My father was a First World War veteran, spending most of the war in a prisoner-of-war camp. He came from a small farming village in Suffolk and two brothers also joined the army, one not surviving. I cannot imagine the effect of having three sons fighting the enemy and not knowing where they were had on my grandmother. It is obvious to me now that he suffered some type of PTSD though, of course, it was never mentioned that he wasn't well.
    • Thanks! Thanks! x 1
  5. Gillian

    Gillian LostCousins Star

    The effect of the war on a village is brought home here in Finland by a visit to any cemetery. One part of all cemeteries is always set aside for the war dead, who, where at all possible, were always repatriated for final burial. (Remember, here, the enemy was just over the border.) When the war started, the men in a village would all be sent to the same unit so that they would at least have the company of each other. It wasn't long before the tragedy of this policy was realised,when almost the entire male population of a village might be wiped out. The men were later separated into different units.
    Last edited: Mar 6, 2016
    • Agree Agree x 1
  6. AdrienneQ

    AdrienneQ Moderator Staff Member

    We had the same thing with the Pals Regiments over here
    • Agree Agree x 1
  7. Britjan

    Britjan LostCousins Star

    What is the current position of the official veteran affairs department in Finland Gillian? In Canada the Department of National Defence takes the maintenance of CWGC graves at home and abroad very seriously. They have started , presumably when notified, to replace worn out grave markers.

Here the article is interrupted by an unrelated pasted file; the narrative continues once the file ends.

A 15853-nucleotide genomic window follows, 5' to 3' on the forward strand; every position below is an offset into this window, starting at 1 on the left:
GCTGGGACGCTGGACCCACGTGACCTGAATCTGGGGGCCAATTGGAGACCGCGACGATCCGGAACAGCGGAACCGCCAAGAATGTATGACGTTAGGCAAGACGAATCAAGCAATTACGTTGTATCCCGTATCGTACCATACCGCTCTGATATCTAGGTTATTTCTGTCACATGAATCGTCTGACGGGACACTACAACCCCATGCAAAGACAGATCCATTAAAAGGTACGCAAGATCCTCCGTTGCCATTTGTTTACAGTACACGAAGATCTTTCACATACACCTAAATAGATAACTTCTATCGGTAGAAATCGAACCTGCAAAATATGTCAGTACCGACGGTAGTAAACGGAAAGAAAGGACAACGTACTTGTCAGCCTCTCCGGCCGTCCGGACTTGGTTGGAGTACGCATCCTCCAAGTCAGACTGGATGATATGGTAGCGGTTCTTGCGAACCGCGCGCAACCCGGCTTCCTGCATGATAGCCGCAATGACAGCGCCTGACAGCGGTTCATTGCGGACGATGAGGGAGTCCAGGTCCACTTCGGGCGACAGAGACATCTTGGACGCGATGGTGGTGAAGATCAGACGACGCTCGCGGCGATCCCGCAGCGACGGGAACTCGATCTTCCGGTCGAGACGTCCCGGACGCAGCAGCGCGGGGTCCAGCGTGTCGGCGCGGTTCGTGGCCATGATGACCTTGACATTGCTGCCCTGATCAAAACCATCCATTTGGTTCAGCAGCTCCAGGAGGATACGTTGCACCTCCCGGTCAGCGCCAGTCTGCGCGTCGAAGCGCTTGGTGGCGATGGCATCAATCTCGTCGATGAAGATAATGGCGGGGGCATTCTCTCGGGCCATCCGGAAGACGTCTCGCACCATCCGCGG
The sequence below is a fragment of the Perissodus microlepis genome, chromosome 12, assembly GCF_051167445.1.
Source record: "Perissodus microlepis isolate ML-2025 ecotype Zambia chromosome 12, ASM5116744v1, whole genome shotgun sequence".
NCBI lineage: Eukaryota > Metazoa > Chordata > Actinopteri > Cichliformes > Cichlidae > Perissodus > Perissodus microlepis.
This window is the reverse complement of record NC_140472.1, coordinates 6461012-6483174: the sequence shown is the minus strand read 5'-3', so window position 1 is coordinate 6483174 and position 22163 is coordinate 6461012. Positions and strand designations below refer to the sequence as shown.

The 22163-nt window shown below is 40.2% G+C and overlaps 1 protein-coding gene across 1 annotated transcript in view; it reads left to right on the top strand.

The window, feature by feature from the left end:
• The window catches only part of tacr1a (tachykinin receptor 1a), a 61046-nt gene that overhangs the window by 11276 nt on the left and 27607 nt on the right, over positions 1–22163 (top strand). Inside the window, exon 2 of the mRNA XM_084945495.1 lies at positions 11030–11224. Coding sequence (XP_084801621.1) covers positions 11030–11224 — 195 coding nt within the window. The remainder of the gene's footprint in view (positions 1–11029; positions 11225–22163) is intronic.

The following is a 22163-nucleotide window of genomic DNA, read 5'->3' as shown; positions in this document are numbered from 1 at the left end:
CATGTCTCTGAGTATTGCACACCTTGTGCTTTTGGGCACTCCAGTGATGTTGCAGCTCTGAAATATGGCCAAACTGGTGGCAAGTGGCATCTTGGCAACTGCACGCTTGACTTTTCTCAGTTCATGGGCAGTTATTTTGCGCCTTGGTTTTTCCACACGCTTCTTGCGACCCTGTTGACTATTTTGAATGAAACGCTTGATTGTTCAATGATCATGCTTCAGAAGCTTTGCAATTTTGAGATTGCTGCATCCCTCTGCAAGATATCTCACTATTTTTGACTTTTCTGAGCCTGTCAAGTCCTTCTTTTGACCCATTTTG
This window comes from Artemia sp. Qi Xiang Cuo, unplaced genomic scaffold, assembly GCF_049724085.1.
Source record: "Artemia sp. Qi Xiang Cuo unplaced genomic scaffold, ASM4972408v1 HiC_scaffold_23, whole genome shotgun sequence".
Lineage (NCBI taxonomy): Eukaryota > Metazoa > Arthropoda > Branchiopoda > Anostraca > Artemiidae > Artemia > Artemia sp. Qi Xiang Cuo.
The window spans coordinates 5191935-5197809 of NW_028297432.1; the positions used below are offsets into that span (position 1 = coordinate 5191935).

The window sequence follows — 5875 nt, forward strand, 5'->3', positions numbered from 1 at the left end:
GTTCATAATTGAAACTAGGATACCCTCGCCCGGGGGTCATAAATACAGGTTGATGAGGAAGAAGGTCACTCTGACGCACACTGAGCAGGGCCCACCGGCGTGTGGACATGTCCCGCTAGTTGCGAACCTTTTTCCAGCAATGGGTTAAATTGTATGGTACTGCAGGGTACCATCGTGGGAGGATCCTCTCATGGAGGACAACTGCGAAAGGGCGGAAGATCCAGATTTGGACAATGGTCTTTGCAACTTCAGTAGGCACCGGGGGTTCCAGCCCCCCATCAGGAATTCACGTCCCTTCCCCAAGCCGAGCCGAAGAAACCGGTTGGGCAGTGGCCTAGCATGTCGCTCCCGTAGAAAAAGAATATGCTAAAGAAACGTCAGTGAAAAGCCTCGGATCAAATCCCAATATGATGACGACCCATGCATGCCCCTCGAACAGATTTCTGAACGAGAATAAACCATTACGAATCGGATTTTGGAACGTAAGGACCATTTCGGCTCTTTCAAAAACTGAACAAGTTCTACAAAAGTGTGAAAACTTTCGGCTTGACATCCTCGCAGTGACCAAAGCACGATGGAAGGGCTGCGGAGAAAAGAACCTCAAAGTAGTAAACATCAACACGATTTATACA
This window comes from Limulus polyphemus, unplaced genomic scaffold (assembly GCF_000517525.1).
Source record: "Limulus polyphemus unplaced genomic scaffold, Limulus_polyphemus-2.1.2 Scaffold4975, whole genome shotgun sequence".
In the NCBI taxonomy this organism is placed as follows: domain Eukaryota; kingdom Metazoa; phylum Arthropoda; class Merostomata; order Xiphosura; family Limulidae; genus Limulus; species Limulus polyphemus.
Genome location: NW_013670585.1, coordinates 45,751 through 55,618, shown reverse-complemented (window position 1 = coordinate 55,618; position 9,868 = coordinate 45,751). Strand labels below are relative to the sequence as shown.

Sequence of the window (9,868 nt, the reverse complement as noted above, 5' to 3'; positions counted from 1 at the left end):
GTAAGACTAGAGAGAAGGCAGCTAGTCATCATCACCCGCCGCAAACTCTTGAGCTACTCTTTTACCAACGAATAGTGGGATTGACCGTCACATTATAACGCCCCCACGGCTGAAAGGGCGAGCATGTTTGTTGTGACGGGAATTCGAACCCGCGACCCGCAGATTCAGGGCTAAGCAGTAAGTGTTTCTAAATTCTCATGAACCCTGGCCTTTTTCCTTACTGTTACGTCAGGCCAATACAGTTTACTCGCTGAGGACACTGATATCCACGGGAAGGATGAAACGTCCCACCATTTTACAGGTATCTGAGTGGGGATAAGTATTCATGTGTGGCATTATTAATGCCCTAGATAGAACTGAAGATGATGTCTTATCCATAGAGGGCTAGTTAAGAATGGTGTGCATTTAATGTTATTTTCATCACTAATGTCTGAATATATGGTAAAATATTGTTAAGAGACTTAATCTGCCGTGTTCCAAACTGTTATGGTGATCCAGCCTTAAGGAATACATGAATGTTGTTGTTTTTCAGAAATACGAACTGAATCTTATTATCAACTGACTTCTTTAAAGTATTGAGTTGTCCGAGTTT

Yesterday as the forecast was for an above 0 deg celsius afternoon I took a long walk to look at a cemetery within the city limits with just one WWI veteran. The paths were not cleared after our last major snow fall and one of the entrances had snow piled against it so I could not go in and although the cemetery is not closed it was obvious there had been no interments over the past few months.
  8. Gillian

    Gillian LostCousins Star

    It is the responsibility of the parish to maintain the graves of the war dead. The carry out this task admirably as a visit to any Finnish cemetery will prove. This is a fairly typical war veterans' plot in a small village. Here's a nice article about the custom of putting candles on graves at Christmas. The graves of war veterans, that is, men who have died in peacetime, are not distinguished from other graves, though I understand their families can get financial assistance with burial costs and many will have a veteran's symbol on the gravestone.
    Last edited: Mar 6, 2016
    • Thanks! Thanks! x 1
  9. Britjan

    Britjan LostCousins Star

    Gillian the tag line in the "This is Finland" website with the Christmas article intrigues me . It says "things you should and shouldn't know". It doesn't go on to say what what you "shouldn't know" so I expect this is a mis-translation. My expectation was that I'd be guided to something dangerous or a cultural faux-pas I should be aware of before I set foot in your lovely country. The French translation was no help .... "des choses à (ne pas) savoir."
  10. Gillian

    Gillian LostCousins Star

    Hmm, interesting! The German like the French was no help either, and since I suspect it was written in English to start with (the author has what looks like an English name), there's not even any Finnish to help. I suspect the author meant something like "things you need and don't need to know". Just a guess. I hope you'll be brave enough to visit anyhow, Britjan.

Share This Page